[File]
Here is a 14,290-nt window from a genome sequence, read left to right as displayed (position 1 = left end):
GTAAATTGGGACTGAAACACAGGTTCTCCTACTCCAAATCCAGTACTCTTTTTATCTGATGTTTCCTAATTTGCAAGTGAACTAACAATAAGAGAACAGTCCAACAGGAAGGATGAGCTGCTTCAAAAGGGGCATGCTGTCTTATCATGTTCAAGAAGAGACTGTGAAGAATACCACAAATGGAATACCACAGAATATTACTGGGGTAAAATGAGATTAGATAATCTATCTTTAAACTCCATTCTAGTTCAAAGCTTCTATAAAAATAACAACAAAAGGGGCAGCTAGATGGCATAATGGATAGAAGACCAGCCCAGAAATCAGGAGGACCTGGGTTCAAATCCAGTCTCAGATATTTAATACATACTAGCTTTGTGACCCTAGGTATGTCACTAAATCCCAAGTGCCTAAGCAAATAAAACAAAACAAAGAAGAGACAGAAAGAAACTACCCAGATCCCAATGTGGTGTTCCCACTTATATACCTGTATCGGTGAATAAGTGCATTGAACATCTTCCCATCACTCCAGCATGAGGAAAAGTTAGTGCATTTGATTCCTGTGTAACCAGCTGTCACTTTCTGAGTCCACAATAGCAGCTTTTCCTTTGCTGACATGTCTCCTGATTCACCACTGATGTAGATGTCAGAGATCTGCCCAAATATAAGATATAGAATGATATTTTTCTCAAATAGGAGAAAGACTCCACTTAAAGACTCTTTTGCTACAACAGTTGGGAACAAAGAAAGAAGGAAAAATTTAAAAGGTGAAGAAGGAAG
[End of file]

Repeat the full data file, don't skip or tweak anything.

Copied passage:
Here is a 14,290-nt window from a genome sequence, read left to right as displayed (position 1 = left end):
GTAAATTGGGACTGAAACACAGGTTCTCCTACTCCAAATCCAGTACTCTTTTTATCTGATGTTTCCTAATTTGCAAGTGAACTAACAATAAGAGAACAGTCCAACAGGAAGGATGAGCTGCTTCAAAAGGGGCATGCTGTCTTATCATGTTCAAGAAGAGACTGTGAAGAATACCACAAATGGAATACCACAGAATATTACTGGGGTAAAATGAGATTAGATAATCTATCTTTAAACTCCATTCTAGTTCAAAGCTTCTATAAAAATAACAACAAAAGGGGCAGCTAGATGGCATAATGGATAGAAGACCAGCCCAGAAATCAGGAGGACCTGGGTTCAAATCCAGTCTCAGATATTTAATACATACTAGCTTTGTGACCCTAGGTATGTCACTAAATCCCAAGTGCCTAAGCAAATAAAACAAAACAAAGAAGAGACAGAAAGAAACTACCCAGATCCCAATGTGGTGTTCCCACTTATATACCTGTATCGGTGAATAAGTGCATTGAACATCTTCCCATCACTCCAGCATGAGGAAAAGTTAGTGCATTTGATTCCTGTGTAACCAGCTGTCACTTTCTGAGTCCACAATAGCAGCTTTTCCTTTGCTGACATGTCTCCTGATTCACCACTGATGTAGATGTCAGAGATCTGCCCAAATATAAGATATAGAATGATATTTTTCTCAAATAGGAGAAAGACTCCACTTAAAGACTCTTTTGCTACAACAGTTGGGAACAAAGAAAGAAGGAAAAATTTAAAAGGTGAAGAAGGAAG